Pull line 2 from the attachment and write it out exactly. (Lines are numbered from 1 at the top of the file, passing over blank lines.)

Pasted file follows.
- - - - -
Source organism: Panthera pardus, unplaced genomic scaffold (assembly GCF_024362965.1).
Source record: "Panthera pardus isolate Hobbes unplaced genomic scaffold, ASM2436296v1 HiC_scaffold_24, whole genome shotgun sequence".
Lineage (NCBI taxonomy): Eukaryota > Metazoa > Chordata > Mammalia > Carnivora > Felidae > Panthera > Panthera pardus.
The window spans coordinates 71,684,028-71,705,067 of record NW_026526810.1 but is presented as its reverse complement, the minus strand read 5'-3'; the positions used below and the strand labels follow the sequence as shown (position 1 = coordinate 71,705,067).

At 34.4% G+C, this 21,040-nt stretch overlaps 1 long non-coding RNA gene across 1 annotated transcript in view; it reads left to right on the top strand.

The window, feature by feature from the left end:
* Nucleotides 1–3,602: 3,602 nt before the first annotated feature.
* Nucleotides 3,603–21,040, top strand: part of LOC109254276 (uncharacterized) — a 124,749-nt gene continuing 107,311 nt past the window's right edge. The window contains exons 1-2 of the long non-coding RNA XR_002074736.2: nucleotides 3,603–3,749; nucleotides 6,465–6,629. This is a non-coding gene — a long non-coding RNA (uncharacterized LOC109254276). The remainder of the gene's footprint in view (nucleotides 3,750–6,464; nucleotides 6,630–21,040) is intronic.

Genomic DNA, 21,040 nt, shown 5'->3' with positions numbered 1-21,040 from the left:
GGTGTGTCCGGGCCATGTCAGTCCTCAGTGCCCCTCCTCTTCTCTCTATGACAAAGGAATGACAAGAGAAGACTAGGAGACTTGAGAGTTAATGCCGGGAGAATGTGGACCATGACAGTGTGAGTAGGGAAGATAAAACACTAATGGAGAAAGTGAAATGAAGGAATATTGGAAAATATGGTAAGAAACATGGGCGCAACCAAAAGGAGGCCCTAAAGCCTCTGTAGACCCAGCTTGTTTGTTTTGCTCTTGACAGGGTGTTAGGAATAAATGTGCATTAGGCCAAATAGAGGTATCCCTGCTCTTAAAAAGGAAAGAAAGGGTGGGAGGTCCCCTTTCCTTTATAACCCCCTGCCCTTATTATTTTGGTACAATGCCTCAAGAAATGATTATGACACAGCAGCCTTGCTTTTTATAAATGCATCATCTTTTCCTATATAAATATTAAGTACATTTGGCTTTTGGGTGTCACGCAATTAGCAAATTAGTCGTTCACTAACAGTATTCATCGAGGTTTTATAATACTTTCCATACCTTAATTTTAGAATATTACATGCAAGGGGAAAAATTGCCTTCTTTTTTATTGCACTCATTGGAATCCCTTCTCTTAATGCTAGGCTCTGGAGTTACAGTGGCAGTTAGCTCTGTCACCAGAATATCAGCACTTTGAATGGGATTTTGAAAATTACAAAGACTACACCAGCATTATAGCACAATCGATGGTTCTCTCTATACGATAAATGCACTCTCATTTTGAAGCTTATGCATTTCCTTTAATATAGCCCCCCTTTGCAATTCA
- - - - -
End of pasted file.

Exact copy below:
Source record: "Panthera pardus isolate Hobbes unplaced genomic scaffold, ASM2436296v1 HiC_scaffold_24, whole genome shotgun sequence".